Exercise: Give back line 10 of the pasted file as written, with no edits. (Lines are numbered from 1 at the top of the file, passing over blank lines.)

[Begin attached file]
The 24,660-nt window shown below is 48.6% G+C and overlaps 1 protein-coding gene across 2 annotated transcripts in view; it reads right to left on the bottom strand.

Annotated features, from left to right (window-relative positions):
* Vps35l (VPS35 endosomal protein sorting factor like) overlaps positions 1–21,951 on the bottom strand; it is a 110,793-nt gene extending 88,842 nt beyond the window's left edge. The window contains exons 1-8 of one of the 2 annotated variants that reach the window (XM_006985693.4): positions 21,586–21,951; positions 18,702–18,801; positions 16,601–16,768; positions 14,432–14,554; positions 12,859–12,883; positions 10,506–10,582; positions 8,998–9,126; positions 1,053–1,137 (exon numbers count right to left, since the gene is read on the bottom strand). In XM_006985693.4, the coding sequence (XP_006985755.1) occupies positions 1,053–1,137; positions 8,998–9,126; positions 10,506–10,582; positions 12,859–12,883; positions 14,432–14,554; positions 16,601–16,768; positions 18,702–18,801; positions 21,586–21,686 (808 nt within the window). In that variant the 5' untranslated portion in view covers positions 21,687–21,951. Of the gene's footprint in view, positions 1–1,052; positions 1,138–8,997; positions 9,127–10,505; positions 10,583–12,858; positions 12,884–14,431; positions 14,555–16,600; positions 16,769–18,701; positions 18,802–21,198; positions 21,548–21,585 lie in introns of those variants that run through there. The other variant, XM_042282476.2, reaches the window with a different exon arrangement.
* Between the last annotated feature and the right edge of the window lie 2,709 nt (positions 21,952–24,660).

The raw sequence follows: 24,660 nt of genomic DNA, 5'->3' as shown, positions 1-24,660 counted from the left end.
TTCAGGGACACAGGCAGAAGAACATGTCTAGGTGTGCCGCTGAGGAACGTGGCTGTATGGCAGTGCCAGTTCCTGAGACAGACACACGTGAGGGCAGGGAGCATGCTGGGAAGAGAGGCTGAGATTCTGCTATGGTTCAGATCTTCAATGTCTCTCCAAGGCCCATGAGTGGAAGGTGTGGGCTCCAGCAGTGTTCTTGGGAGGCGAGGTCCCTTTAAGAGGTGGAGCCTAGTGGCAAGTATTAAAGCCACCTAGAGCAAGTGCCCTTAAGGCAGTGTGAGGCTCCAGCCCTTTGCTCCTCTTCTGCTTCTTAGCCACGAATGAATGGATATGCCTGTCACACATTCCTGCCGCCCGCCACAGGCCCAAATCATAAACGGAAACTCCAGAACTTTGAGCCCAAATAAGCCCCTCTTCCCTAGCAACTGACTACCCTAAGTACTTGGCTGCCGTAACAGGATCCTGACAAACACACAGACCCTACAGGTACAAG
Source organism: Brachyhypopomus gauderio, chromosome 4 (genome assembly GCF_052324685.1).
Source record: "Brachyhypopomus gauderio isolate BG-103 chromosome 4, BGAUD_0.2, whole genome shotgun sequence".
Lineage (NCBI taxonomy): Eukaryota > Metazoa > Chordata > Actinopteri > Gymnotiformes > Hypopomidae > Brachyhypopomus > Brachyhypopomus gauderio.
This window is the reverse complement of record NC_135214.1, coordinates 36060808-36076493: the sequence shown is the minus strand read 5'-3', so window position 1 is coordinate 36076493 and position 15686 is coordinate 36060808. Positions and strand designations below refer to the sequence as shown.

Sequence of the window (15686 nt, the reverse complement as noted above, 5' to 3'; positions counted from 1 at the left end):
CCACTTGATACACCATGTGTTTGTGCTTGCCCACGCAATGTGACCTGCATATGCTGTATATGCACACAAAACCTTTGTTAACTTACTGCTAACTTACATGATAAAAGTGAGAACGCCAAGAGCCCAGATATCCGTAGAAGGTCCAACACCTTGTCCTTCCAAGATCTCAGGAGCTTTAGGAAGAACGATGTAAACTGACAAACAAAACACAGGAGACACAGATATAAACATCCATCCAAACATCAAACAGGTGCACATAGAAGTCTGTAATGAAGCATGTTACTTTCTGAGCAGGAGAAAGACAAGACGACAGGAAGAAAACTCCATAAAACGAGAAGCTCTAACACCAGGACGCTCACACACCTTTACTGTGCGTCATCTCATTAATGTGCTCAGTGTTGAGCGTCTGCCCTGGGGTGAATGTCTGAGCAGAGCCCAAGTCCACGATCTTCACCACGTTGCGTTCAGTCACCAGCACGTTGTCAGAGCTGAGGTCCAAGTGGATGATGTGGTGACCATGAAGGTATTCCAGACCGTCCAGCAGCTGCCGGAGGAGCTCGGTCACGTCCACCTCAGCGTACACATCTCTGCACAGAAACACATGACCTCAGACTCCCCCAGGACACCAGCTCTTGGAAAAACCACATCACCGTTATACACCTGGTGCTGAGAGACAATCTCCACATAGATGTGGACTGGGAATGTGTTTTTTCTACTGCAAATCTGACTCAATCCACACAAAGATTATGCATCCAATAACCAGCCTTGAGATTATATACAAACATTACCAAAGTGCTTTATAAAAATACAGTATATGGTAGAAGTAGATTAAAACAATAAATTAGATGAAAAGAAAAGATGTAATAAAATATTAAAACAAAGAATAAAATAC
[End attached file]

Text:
This window is the reverse complement of record NC_135214.1, coordinates 36060808-36076493: the sequence shown is the minus strand read 5'-3', so window position 1 is coordinate 36076493 and position 15686 is coordinate 36060808. Positions and strand designations below refer to the sequence as shown.